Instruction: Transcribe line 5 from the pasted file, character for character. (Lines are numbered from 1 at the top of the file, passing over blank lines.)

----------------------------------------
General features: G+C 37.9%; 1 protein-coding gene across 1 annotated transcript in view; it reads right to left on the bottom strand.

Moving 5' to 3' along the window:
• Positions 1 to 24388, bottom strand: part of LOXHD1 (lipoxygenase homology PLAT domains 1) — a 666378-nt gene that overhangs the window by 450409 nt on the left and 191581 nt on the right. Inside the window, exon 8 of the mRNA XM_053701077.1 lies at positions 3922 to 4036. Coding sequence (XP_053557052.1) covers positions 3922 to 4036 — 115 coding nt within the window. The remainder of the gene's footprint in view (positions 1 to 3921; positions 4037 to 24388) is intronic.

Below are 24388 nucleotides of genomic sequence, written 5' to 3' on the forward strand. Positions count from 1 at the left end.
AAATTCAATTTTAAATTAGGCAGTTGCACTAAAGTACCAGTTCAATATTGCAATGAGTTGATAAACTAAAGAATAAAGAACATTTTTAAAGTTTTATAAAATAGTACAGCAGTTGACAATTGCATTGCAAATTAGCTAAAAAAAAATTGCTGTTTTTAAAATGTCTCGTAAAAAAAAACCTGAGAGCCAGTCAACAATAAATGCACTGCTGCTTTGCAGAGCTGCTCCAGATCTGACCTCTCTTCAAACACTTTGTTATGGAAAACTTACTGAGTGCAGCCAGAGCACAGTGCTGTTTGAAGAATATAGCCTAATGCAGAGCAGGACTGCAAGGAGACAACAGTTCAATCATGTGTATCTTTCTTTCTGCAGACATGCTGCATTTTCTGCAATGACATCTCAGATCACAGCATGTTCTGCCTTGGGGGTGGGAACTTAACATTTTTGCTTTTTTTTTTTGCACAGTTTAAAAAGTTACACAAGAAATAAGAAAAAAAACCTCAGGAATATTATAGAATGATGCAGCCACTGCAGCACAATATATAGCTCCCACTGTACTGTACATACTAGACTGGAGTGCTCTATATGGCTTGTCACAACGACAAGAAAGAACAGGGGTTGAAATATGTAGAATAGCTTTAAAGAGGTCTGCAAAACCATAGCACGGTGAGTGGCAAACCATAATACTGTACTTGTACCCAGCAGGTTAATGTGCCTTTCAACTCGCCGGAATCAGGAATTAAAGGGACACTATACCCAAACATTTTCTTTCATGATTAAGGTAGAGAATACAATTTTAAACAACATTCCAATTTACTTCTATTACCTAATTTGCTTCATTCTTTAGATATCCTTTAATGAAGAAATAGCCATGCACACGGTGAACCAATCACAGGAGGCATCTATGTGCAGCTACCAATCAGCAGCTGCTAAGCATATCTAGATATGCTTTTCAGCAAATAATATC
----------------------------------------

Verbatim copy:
AAATTCAATTTTAAATTAGGCAGTTGCACTAAAGTACCAGTTCAATATTGCAATGAGTTGATAAACTAAAGAATAAAGAACATTTTTAAAGTTTTATAAAATAGTACAGCAGTTGACAATTGCATTGCAAATTAGCTAAAAAAAAATTGCTGTTTTTAAAATGTCTCGTAAAAAAAAACCTGAGAGCCAGTCAACAATAAATGCACTGCTGCTTTGCAGAGCTGCTCCAGATCTGACCTCTCTTCAAACACTTTGTTATGGAAAACTTACTGAGTGCAGCCAGAGCACAGTGCTGTTTGAAGAATATAGCCTAATGCAGAGCAGGACTGCAAGGAGACAACAGTTCAATCATGTGTATCTTTCTTTCTGCAGACATGCTGCATTTTCTGCAATGACATCTCAGATCACAGCATGTTCTGCCTTGGGGGTGGGAACTTAACATTTTTGCTTTTTTTTTTTGCACAGTTTAAAAAGTTACACAAGAAATAAGAAAAAAAACCTCAGGAATATTATAGAATGATGCAGCCACTGCAGCACAATATATAGCTCCCACTGTACTGTACATACTAGACTGGAGTGCTCTATATGGCTTGTCACAACGACAAGAAAGAACAGGGGTTGAAATATGTAGAATAGCTTTAAAGAGGTCTGCAAAACCATAGCACGGTGAGTGGCAAACCATAATACTGTACTTGTACCCAGCAGGTTAATGTGCCTTTCAACTCGCCGGAATCAGGAATTAAAGGGACACTATACCCAAACATTTTCTTTCATGATTAAGGTAGAGAATACAATTTTAAACAACATTCCAATTTACTTCTATTACCTAATTTGCTTCATTCTTTAGATATCCTTTAATGAAGAAATAGCCATGCACACGGTGAACCAATCACAGGAGGCATCTATGTGCAGCTACCAATCAGCAGCTGCTAAGCATATCTAGATATGCTTTTCAGCAAATAATATC